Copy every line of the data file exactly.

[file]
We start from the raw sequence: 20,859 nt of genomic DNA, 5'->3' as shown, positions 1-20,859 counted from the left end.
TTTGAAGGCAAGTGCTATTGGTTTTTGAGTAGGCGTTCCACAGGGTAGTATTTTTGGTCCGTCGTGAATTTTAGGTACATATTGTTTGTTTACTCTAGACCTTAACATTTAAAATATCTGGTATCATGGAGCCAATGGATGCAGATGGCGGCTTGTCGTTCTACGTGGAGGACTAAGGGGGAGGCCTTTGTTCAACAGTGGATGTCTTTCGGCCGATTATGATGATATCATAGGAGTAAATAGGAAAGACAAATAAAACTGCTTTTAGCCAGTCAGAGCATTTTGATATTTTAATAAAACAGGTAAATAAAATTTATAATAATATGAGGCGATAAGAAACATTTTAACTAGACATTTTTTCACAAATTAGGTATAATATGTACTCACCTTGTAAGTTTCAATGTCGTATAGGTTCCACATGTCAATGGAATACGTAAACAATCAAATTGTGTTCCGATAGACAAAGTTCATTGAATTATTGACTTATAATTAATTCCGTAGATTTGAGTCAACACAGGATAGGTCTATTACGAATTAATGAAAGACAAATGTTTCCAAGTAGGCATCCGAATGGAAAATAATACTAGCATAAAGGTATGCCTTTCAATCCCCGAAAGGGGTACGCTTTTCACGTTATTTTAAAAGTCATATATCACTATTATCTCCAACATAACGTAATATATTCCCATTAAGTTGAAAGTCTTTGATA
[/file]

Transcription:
We start from the raw sequence: 20,859 nt of genomic DNA, 5'->3' as shown, positions 1-20,859 counted from the left end.
TTTGAAGGCAAGTGCTATTGGTTTTTGAGTAGGCGTTCCACAGGGTAGTATTTTTGGTCCGTCGTGAATTTTAGGTACATATTGTTTGTTTACTCTAGACCTTAACATTTAAAATATCTGGTATCATGGAGCCAATGGATGCAGATGGCGGCTTGTCGTTCTACGTGGAGGACTAAGGGGGAGGCCTTTGTTCAACAGTGGATGTCTTTCGGCCGATTATGATGATATCATAGGAGTAAATAGGAAAGACAAATAAAACTGCTTTTAGCCAGTCAGAGCATTTTGATATTTTAATAAAACAGGTAAATAAAATTTATAATAATATGAGGCGATAAGAAACATTTTAACTAGACATTTTTTCACAAATTAGGTATAATATGTACTCACCTTGTAAGTTTCAATGTCGTATAGGTTCCACATGTCAATGGAATACGTAAACAATCAAATTGTGTTCCGATAGACAAAGTTCATTGAATTATTGACTTATAATTAATTCCGTAGATTTGAGTCAACACAGGATAGGTCTATTACGAATTAATGAAAGACAAATGTTTCCAAGTAGGCATCCGAATGGAAAATAATACTAGCATAAAGGTATGCCTTTCAATCCCCGAAAGGGGTACGCTTTTCACGTTATTTTAAAAGTCATATATCACTATTATCTCCAACATAACGTAATATATTCCCATTAAGTTGAAAGTCTTTGATA